Laying to rest the Ghost of 0.7%


For all the hotly contested issues of the General Election, one area of cross-party consensus is to spend more on development aid. The campaign manifestos of Labour, the Conservatives and the Liberal Democrats all commit themselves to a “United Nations target” of at least 0.7 per cent of national income on aid and to make that legally binding.

A 0.7% target makes no sense now and never did. It looks not outward at what might help the poor but only inward at the resources in rich economies. It offers to increase aid as an input without considering what results might be. A new paper published today by International Policy Network, “The Ghost of 0.7%”, dismantles the cross-party consensus target and demands a radical rethink for the next government.

The report documents how the 0.7% target was first tabled in the 1960s and has been endorsed by campaigners ever since. Yet the methodology behind the target, based on the “gap” theory, has been discredited.

Even if the justification were sound, recalculating with up-to-date statistics shows the “capital need” in poor countries has fallen to below 0.05% of national income in rich countries – less than 10 per cent of the aid that is currently being spent under the Labour government, which is still £2 billion less than it would be compelled to spend should a legally binding target of 0.7% be introduced.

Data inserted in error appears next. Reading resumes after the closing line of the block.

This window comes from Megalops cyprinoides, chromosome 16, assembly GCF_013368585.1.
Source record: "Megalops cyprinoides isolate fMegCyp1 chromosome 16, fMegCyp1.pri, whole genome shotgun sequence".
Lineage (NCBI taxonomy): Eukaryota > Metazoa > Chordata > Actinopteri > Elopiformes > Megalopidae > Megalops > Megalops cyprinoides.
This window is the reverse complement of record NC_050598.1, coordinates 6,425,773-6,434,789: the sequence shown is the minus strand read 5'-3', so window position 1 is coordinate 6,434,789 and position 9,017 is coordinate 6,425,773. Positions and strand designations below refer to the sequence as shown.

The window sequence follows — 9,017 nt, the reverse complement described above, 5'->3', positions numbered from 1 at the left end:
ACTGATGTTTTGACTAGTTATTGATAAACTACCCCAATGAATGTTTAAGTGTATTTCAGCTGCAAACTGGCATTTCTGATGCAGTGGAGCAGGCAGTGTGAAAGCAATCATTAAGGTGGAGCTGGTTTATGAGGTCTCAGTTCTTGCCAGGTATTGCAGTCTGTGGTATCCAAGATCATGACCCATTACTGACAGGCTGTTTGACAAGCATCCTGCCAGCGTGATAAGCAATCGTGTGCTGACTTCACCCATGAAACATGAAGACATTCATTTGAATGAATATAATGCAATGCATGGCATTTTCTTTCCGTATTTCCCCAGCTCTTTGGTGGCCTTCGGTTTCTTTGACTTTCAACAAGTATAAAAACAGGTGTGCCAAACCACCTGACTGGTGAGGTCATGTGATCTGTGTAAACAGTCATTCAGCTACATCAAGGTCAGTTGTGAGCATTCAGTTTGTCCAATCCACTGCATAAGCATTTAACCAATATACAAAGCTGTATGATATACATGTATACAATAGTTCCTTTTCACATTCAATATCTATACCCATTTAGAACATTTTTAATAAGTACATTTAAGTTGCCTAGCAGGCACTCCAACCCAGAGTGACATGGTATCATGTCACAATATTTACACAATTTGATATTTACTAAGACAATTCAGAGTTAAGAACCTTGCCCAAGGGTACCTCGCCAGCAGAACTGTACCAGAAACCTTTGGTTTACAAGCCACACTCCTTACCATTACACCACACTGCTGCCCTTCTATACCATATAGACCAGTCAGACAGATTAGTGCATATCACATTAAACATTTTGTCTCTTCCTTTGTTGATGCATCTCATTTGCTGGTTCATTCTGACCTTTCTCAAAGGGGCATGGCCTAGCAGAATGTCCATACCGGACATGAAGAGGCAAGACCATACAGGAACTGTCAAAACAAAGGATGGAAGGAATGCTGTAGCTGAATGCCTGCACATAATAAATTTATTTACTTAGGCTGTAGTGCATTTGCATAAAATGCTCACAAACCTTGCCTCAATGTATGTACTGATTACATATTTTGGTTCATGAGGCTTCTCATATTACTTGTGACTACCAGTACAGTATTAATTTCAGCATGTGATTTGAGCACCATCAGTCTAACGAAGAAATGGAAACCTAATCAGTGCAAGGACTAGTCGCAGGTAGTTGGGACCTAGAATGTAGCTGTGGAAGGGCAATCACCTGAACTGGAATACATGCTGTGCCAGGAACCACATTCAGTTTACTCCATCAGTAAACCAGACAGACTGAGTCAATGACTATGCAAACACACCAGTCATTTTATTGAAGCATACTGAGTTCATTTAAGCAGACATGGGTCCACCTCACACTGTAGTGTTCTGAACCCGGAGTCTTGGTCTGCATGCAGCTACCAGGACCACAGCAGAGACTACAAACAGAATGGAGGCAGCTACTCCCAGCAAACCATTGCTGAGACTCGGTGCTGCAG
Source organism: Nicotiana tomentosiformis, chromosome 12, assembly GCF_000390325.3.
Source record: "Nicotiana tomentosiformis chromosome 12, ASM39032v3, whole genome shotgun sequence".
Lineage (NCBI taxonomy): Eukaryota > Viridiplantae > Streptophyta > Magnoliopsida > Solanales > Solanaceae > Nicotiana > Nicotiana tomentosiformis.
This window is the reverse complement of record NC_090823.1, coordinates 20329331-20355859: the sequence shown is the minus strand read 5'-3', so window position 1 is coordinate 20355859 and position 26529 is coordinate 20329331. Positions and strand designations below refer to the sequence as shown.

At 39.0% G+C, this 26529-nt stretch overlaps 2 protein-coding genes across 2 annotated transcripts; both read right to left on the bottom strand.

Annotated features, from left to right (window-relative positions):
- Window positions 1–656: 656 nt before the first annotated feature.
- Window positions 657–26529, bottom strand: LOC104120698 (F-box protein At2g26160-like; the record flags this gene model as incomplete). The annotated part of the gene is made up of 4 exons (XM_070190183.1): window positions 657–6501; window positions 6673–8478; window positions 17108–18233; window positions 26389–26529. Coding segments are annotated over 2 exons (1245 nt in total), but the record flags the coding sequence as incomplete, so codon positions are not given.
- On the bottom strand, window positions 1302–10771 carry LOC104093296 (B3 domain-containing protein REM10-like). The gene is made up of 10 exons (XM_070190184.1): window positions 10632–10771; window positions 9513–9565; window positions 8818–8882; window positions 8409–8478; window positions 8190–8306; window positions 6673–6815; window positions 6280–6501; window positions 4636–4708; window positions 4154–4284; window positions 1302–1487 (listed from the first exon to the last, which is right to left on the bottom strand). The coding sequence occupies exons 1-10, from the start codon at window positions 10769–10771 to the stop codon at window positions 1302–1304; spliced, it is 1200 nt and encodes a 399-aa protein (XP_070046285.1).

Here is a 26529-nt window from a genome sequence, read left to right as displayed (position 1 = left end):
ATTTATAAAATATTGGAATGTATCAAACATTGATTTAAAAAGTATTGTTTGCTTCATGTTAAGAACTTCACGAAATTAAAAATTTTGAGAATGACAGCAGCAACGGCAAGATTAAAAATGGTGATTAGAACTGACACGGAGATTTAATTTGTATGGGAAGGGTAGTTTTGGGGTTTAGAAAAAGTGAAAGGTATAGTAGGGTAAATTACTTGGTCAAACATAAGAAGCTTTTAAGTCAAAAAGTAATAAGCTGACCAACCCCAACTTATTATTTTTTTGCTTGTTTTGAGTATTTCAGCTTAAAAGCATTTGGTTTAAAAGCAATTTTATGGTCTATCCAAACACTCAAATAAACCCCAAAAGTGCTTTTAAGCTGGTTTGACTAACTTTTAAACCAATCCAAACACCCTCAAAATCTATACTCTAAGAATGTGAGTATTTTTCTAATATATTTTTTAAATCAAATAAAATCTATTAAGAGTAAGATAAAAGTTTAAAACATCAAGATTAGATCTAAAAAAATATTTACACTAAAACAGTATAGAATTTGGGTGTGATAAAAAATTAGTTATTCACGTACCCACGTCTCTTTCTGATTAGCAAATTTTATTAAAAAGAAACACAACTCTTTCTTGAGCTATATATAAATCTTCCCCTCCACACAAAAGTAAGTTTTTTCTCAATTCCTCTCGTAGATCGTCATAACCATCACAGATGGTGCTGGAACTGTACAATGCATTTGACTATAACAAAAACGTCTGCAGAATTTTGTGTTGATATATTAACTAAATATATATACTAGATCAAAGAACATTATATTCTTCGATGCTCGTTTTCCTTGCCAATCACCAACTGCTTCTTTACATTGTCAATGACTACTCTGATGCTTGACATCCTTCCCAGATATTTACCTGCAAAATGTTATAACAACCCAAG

This hasn’t stopped rock star “economists” from telling us that our money still needs to be thrown away. Bono said just a few months ago that the pledge to make a 0.7% target legally binding “is not just a great announcement, it is transformative of real lives … and the next step is making sure this becomes law as soon as possible, in 2010."

The rapid and welcome economic growth in Brazil, China, India and many other countries (with insignificant amounts of aid) is the most effective anti-poverty campaign in history, thanks to sensible policies in the countries that actually are developing rather than stagnating under aid-dependency.

UK development policy must reject input targets and assess outcomes and evidence of what really works.

Alec van Gelder is Project Director at International Policy Network.